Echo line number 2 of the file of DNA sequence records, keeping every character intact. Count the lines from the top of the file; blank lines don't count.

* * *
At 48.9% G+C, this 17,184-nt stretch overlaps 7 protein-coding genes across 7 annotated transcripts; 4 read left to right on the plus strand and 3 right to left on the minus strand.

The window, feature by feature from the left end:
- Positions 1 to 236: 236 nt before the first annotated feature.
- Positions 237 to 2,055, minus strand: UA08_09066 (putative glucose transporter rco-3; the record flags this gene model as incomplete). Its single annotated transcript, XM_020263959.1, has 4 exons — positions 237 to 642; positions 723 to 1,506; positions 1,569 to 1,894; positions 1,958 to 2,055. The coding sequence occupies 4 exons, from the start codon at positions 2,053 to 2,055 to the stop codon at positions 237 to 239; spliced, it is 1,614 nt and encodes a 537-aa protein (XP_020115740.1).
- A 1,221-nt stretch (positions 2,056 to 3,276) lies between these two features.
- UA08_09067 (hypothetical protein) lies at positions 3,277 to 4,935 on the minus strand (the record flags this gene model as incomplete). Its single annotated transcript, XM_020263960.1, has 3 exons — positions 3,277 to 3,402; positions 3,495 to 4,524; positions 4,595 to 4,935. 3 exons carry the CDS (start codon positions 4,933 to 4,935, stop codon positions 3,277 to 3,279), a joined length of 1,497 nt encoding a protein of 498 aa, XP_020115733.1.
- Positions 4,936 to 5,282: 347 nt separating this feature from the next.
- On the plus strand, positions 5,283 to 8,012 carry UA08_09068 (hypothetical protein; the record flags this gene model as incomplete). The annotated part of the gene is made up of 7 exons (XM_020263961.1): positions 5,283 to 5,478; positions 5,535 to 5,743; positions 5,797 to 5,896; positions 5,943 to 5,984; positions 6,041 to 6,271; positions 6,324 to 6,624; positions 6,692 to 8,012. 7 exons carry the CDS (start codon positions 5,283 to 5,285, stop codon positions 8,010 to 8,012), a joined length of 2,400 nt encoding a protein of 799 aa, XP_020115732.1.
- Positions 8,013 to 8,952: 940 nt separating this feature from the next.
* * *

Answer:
The window, feature by feature from the left end: